What would lead to such access? How is the ability to execute arbitrary unix commands related to an admin account on OpenACS and the img tag? Is this a unique to OpenACS5.1 issue? If not I guess I'm going to toggle 'registration requires admin approval'.

Tom, Jeff explained it here:

Once someone has an admin account on OpenACS he could install acs-developer-support and and execute code via the its tcl shell feature.

This is not restricted to just 5.1, I believe...

Tom, the vector of attack is:

Post a comment in a visible place. Use HTML, and include an IMG tag that links to the admin page that grants site-wide-admin privileges.

Wait for the admin to visit that page. Now you have site-wide-admin privileges.

Now install developer-support, use the shell page, and you can execute arbitrary Unix commands, delete the database files and backups, etc.. You can also subtly change information on the webserver (since you have database access), and edit your posting, removing all trace of what happened. Then you can take away you privileges, and nobody would know.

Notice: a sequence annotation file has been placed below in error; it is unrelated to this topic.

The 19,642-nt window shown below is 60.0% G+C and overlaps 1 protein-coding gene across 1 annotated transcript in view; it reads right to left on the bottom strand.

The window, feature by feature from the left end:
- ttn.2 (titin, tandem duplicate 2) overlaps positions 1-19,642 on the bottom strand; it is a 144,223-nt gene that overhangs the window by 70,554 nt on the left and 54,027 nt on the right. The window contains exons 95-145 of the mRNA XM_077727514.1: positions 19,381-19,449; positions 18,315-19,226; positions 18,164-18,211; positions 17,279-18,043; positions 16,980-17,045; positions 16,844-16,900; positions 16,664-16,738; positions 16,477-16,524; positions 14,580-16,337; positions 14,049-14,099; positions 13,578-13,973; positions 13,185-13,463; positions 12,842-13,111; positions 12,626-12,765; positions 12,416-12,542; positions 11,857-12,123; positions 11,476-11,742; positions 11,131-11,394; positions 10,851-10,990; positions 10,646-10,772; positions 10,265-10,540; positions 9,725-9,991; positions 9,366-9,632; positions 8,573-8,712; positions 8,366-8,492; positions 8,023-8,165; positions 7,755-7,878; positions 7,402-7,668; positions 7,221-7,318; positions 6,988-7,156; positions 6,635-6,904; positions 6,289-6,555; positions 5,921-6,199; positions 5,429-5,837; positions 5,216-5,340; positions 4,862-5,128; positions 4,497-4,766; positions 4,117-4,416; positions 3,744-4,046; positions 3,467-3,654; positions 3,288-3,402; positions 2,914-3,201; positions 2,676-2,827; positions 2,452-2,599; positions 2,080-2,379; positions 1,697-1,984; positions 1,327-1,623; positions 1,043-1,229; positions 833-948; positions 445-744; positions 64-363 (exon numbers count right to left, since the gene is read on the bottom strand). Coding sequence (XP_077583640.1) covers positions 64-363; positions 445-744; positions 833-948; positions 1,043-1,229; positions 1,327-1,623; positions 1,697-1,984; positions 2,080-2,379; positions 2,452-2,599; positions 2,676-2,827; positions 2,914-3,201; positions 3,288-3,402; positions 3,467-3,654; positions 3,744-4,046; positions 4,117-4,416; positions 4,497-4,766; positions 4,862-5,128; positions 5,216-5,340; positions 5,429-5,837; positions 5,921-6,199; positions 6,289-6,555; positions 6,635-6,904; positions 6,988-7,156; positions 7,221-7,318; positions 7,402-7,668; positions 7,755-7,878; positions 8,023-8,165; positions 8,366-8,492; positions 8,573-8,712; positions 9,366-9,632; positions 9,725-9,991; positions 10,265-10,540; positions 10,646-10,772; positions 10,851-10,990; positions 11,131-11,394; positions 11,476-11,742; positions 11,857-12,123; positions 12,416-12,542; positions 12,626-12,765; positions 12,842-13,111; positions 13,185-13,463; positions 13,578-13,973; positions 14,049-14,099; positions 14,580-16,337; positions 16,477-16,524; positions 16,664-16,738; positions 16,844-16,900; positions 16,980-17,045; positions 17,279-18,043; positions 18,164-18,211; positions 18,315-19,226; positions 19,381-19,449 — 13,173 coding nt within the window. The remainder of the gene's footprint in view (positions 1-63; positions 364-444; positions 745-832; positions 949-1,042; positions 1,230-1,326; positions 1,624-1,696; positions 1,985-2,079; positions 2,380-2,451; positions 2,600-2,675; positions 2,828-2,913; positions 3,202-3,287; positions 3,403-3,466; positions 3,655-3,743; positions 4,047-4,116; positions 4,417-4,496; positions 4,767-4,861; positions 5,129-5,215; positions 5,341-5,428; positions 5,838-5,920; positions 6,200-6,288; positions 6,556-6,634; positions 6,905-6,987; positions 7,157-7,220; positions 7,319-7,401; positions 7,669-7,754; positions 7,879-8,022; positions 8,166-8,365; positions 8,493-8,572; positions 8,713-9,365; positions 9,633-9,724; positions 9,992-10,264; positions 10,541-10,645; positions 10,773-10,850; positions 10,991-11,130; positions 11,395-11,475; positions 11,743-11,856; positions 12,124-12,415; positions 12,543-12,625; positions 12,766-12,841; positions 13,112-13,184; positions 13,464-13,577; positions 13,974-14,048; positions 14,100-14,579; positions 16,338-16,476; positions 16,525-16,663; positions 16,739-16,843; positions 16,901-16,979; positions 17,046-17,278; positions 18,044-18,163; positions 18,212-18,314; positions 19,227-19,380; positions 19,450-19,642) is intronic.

Most OpenACS sites should not be vulnerable to this.

Toggling 'registration requires admin approval' won't help. You have to not allow all HTML tags. That's why that was put there in the first place. By default, it was very secure, but in OpenACS 5.1, it was made more lax.

So all OpenACS 5.1 installations (that weren't upgrades from something else) need to go into the parameters and remove the * from the HTML permitted section.

I've changed this in the 5.1 branch, so new installations from this date forward will be secure.

But beyond this, what are we going to do going forward?